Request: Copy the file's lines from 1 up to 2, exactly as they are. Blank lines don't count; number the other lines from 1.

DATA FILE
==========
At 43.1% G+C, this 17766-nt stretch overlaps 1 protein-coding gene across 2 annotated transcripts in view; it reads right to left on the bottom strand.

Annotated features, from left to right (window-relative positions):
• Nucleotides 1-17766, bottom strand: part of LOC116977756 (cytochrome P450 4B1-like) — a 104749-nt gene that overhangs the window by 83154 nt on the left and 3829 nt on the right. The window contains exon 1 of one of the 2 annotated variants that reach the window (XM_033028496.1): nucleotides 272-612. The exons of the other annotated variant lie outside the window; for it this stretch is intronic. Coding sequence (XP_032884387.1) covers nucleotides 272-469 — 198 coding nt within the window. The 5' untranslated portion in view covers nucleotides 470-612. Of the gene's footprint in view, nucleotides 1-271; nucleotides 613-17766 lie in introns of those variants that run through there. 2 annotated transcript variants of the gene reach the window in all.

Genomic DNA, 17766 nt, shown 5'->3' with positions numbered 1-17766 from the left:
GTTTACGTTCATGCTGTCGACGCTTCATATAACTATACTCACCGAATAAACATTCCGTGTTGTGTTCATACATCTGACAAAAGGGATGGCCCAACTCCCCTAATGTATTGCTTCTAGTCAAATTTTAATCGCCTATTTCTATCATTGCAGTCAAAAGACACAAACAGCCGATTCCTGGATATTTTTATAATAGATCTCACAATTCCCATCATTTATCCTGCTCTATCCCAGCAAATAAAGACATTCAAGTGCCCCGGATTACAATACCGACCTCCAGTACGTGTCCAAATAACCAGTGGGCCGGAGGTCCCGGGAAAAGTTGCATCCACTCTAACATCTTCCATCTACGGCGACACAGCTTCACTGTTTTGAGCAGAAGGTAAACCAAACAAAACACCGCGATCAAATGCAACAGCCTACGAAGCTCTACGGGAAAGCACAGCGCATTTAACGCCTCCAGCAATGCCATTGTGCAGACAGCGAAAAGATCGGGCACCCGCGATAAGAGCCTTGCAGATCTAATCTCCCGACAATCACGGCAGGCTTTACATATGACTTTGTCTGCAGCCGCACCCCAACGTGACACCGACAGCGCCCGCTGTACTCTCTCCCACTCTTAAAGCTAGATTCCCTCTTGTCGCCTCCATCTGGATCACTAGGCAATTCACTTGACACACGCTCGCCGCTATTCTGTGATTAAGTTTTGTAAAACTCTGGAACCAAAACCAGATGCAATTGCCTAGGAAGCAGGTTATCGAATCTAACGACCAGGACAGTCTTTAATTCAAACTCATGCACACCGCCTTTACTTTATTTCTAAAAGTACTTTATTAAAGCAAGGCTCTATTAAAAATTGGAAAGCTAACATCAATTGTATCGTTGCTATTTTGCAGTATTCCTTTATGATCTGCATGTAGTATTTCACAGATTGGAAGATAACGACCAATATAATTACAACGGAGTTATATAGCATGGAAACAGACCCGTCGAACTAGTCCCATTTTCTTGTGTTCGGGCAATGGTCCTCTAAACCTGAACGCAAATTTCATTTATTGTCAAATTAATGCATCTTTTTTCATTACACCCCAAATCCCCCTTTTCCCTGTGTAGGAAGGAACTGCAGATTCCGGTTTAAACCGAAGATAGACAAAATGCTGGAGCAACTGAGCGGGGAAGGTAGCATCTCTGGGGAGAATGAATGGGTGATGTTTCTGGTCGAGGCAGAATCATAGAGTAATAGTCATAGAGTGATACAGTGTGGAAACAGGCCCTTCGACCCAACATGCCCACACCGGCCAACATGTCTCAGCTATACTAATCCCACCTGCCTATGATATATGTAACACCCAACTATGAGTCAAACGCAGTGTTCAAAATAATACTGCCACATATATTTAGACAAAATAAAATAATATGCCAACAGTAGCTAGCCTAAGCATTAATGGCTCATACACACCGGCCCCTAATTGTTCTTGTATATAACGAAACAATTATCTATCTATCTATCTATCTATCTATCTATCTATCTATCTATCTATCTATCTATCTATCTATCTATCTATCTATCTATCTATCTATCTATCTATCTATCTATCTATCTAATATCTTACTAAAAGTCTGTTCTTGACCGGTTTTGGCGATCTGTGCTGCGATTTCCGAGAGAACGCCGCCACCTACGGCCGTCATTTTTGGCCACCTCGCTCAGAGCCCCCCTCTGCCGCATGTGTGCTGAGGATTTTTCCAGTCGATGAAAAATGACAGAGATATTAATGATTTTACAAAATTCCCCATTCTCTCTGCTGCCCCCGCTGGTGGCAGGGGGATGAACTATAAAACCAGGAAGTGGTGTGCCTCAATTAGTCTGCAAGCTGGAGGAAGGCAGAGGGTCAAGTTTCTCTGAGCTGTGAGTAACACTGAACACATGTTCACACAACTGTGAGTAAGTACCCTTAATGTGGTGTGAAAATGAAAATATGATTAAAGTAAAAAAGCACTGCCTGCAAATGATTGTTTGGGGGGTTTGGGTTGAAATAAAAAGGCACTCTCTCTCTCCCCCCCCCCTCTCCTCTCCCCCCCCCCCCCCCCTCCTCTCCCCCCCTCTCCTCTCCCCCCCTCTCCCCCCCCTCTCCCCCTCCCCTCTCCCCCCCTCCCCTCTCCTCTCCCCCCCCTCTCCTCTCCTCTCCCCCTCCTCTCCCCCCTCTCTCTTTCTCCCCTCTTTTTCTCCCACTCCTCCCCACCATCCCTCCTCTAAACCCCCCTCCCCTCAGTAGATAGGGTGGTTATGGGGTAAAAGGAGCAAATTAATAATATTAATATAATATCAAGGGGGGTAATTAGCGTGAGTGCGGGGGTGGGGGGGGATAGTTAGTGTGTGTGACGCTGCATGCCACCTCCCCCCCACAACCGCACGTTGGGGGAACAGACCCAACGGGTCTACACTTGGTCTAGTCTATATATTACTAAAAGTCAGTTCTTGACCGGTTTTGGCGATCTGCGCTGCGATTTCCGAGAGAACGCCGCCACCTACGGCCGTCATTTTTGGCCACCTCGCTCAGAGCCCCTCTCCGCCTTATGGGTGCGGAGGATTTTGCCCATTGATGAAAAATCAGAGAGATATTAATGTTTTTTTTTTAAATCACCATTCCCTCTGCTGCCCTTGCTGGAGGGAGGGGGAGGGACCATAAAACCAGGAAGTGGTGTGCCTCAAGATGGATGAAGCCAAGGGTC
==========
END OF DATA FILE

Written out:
At 43.1% G+C, this 17766-nt stretch overlaps 1 protein-coding gene across 2 annotated transcripts in view; it reads right to left on the bottom strand.

Annotated features, from left to right (window-relative positions):